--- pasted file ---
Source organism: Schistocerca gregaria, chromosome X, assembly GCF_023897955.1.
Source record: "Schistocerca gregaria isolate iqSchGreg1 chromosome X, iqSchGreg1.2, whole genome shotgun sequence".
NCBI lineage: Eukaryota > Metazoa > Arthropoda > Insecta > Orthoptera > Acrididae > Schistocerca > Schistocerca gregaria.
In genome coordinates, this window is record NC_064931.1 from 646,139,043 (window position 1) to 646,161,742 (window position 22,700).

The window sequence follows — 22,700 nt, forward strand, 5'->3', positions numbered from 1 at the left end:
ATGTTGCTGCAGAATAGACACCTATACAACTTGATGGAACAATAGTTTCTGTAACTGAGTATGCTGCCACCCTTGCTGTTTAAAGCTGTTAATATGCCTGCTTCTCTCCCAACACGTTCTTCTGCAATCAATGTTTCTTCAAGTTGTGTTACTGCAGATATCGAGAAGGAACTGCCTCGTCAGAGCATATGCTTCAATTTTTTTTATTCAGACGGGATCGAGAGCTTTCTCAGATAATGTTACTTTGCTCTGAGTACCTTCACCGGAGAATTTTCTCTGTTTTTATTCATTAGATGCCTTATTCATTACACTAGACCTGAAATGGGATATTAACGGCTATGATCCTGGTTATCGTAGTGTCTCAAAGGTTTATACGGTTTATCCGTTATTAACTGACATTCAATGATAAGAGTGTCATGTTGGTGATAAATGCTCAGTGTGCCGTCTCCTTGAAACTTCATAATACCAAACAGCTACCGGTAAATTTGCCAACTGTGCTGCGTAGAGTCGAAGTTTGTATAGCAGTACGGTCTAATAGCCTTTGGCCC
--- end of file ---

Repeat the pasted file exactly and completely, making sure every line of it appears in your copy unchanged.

Source organism: Schistocerca gregaria, chromosome X, assembly GCF_023897955.1.
Source record: "Schistocerca gregaria isolate iqSchGreg1 chromosome X, iqSchGreg1.2, whole genome shotgun sequence".
NCBI lineage: Eukaryota > Metazoa > Arthropoda > Insecta > Orthoptera > Acrididae > Schistocerca > Schistocerca gregaria.
In genome coordinates, this window is record NC_064931.1 from 646,139,043 (window position 1) to 646,161,742 (window position 22,700).

The window sequence follows — 22,700 nt, forward strand, 5'->3', positions numbered from 1 at the left end:
ATGTTGCTGCAGAATAGACACCTATACAACTTGATGGAACAATAGTTTCTGTAACTGAGTATGCTGCCACCCTTGCTGTTTAAAGCTGTTAATATGCCTGCTTCTCTCCCAACACGTTCTTCTGCAATCAATGTTTCTTCAAGTTGTGTTACTGCAGATATCGAGAAGGAACTGCCTCGTCAGAGCATATGCTTCAATTTTTTTTATTCAGACGGGATCGAGAGCTTTCTCAGATAATGTTACTTTGCTCTGAGTACCTTCACCGGAGAATTTTCTCTGTTTTTATTCATTAGATGCCTTATTCATTACACTAGACCTGAAATGGGATATTAACGGCTATGATCCTGGTTATCGTAGTGTCTCAAAGGTTTATACGGTTTATCCGTTATTAACTGACATTCAATGATAAGAGTGTCATGTTGGTGATAAATGCTCAGTGTGCCGTCTCCTTGAAACTTCATAATACCAAACAGCTACCGGTAAATTTGCCAACTGTGCTGCGTAGAGTCGAAGTTTGTATAGCAGTACGGTCTAATAGCCTTTGGCCC